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Authors

  1. Quail, M. Thomas MS Ed, RN, LNC

Article Content

I recently cared for a child who was poisoned after biting into a laundry detergent pod. I've also heard that some teenagers have been harmed by doing the same thing intentionally. What makes these pods so attractive-and dangerous?-R.B., COLO.

 

M. Thomas Quail, MS Ed, RN, LNC, replies: Laundry detergent pods are single-use products containing premeasured ultraconcentrated liquid detergent encased in a water-soluble packet.1,2 The detergent accounts for 90% of the pod; the remaining 10% is water. Because these multicolored pods resemble candy, toys, or teething products, some children have bitten into or ingested them accidentally.3-6 Ingestion or other exposure to the pod's contents can cause potentially serious adverse reactions such as vomiting, aspiration, cardiac dysrhythmias, pulmonary edema, respiratory distress, dermal and ocular caustic burns, seizures, and alterations in level of consciousness including coma.1-13 Two pod-related fatalities have been reported in toddlers.3-6

 

The American Association of Poison Control Centers (AAPCC) reports that toddler exposure to all poisonous substances constitutes over 45% of its annual U.S. call volume. AAPCC defines an exposure as contact with a substance by way of ingestion, inhalation, dermal or ocular contact, or other means. Not all exposures are poisonings or considered an overdose.7 From 2013 to 2017, annual laundry pod exposures have ranged from 10,145 to 12,616 cases.8,9

 

Besides these accidental exposures, the AAPCC reports a dramatic annual increase in intentional adolescent pod exposures. Fifty-three of these intentional adolescent exposures were reported in 2017. In the first 2 months of 2018, 196 adolescents intentionally exposed themselves to laundry pods.7,10

 

This increase in adolescent exposures has been attributed to social media platforms on the Internet promoting the so-called "Tide Pod Challenge," which encourages adolescents to bite or ingest a pod, video the associated effects, and post the videos over social media platforms.5,6,9 The AAPCC, CDC, Consumer Product Safety Commission, and state poison control centers have all issued warnings against this dangerous practice, calling it an emerging public health concern.6,9,10,13

 

Proctor & Gamble (PG), the manufacturer of Tide products, has issued multiple consumer alerts over various media platforms and has promoted public service announcements denouncing the Tide Pod Challenge and warning of its dangers.1,6,10 Recently PG added a bittering agent to the pods to dissuade people from ingesting them. They've also partnered with Facebook and YouTube to remove Tide Pod Challenge posts because such posts encourage behavior that may lead to injury or death.1,6,7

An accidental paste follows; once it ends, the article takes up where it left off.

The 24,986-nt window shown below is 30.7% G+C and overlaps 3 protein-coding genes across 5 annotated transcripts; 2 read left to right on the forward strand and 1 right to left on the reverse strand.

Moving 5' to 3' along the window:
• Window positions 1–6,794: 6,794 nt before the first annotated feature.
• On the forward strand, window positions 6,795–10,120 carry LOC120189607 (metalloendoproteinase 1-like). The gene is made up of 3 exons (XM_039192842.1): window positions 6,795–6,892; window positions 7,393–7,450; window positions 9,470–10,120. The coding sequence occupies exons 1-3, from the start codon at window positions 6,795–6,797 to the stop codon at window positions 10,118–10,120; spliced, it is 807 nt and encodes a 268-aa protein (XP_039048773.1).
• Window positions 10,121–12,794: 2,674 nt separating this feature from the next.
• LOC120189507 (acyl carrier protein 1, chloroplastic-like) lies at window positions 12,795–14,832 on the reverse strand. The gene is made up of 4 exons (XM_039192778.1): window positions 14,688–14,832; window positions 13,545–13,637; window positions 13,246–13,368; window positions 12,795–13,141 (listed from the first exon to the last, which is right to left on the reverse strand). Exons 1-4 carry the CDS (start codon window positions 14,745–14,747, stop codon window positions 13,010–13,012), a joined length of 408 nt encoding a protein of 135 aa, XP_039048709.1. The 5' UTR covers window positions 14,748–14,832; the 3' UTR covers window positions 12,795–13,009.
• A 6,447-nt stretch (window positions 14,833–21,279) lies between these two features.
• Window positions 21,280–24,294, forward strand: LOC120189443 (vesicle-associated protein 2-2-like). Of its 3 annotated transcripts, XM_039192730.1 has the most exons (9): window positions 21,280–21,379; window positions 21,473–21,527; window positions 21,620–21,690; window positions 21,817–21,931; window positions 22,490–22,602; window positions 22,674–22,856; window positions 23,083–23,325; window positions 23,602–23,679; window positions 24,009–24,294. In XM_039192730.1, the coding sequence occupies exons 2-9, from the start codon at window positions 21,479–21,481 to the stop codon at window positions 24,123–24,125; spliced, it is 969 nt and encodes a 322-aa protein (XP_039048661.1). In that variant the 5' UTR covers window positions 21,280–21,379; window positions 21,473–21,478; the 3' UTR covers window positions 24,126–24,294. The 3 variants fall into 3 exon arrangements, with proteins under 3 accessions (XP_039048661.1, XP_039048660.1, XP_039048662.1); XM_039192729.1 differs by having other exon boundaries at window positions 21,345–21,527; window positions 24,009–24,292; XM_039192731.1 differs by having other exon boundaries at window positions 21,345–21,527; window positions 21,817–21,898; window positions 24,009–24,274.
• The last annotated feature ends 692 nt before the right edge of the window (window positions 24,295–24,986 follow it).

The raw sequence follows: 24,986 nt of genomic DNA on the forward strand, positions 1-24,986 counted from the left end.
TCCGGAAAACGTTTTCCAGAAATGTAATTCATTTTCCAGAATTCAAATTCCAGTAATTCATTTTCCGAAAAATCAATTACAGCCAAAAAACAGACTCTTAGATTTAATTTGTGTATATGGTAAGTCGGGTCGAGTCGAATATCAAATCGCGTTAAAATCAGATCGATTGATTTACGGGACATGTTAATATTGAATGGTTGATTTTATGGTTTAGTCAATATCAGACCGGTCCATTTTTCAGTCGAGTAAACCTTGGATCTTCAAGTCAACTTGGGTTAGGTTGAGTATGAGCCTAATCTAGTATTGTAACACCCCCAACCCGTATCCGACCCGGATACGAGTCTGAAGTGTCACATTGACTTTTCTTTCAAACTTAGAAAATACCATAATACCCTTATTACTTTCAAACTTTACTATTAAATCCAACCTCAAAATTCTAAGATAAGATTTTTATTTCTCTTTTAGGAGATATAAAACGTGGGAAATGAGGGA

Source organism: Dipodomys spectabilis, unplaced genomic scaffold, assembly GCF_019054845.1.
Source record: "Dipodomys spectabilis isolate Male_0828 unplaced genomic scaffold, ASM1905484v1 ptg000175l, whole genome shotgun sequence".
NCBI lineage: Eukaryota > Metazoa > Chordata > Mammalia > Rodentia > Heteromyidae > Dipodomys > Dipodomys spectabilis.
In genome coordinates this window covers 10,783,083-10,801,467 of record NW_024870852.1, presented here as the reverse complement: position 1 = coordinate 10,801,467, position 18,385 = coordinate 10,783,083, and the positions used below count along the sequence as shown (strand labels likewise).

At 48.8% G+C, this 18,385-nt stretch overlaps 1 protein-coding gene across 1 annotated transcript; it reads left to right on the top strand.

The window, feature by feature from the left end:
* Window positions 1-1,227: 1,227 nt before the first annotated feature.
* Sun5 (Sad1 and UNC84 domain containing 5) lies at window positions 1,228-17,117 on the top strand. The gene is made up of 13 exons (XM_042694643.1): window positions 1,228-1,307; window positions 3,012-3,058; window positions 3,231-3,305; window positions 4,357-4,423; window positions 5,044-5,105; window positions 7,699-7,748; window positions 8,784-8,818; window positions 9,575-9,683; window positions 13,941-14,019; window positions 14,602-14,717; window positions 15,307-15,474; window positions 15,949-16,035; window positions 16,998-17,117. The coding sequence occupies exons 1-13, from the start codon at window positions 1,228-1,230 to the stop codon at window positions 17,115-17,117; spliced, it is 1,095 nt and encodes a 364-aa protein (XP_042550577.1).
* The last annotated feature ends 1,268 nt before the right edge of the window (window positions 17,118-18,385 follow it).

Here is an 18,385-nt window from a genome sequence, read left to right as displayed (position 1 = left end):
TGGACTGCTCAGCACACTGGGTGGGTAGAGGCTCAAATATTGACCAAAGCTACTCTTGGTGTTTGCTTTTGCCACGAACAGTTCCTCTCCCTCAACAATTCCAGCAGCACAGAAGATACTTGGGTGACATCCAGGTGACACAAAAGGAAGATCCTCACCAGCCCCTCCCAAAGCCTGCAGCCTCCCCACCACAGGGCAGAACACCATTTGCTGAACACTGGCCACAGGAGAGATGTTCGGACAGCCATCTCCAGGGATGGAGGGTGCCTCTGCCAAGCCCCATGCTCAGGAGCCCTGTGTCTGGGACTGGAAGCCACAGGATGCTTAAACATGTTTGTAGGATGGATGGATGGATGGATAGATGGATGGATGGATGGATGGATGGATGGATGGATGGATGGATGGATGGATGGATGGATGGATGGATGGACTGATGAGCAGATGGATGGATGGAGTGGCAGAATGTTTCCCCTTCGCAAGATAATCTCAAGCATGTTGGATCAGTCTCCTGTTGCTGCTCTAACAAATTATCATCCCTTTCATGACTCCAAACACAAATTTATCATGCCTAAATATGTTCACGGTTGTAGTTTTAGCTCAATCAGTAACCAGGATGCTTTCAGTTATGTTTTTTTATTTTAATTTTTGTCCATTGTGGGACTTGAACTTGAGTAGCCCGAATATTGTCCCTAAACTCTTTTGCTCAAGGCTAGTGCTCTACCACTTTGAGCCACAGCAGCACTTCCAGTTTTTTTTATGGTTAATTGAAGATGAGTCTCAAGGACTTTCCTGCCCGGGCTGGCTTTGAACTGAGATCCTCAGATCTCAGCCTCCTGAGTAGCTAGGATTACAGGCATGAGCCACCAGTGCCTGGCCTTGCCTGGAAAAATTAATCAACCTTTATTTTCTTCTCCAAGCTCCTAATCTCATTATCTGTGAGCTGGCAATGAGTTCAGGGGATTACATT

If anyone has ingested or is suspected of ingesting a pod, immediately contact the National Poison Help Hotline at 1-800-222-1222 for treatment guidelines from a poison control center expert. For more information, go to http://www.poison.org.

 

REFERENCES

 

1. Beuhler MC, Gala PK, Wolfe HA, Meaney PA, Henretig FM. Laundry detergent "Pod" ingestions: a case series and discussion of recent literature. Pediatr Emerg Care. 2013;29(6):743-747. [Context Link]

 

2. Proctor & Gamble: Product Safety & Compliance. Safety Data Sheet, & Ingredients. 2018. http://www.pgproductsafety.com/productsafety. [Context Link]

 

3. American Association of Poison Control Centers (AAPCC). Keep highly concentrated packets of laundry detergent locked up and out of the reach of kids. https://aapcc.s3.amazonaws.com/pdfs/topics/Laundry_packet_factsheet_5.2012.pdf. [Context Link]

 

4. AAPCC. Annual Reports for Years 2012-2016. http://www.aapcc.org/annual-reports.

 

5. Valdez AL, Casavant MJ, Spiller HA, Chounthirath T, Xiang H, Smith GA. Pediatric exposure to laundry detergent pods. Pediatrics. 2014;134(6):1127-1135. [Context Link]

 

6. Centers for Disease Control and Prevention. Health hazards associated with laundry detergent pods-United States, May-June 2012. MMWR Morb Mortal Wkly Rep. 2012;61(41):825-829. [Context Link]

 

7. AAPCC. Intentional exposures among teens to single-load laundry packets. 2018. http://www.aapcc.org/alerts/intentional-exposures-among-teens-single-load-laun. [Context Link]

 

8. AAPCC. Laundry Detergent Packets (unit dose liquid) Data. December 31, 2017. https://aapcc.s3.amazonaws.com/files/library/Laundry_Pack_Web_Data_through_12.20. [Context Link]

 

9. AAPCC. Position statement on single-load liquid laundry packets. 2018. https://aapcc.s3.amazonaws.com/files/library/AAPCC_Laundry_Packet_Position_State. [Context Link]

 

10. AAPCC. HIGH ALERT: intentional exposures among teens to single-load laundry packets continue to rise. AAPCC News Release. January 22, 2018. https://aapcc.s3.amazonaws.com/pdfs/releases/Laundry_Packets_High_Alert.pdf. [Context Link]

 

11. O'Donnell KA. Pediatric toxicology: household product ingestions. Pediatr Ann. 2017;46(12):e449-e453.

 

12. Russell JL, Wiles DA, Kenney B, Spiller HA. Significant chemical burns associated with dermal exposure to laundry pod detergent. J Med Toxicol. 2014;10(3):292-294.

 

13. Morran C. CPSC issues safety alert on detergent pods. 2012. https://consumerist.com/2012/11/20/cpsc-issues-safety-alert-on-detergent-pods. [Context Link]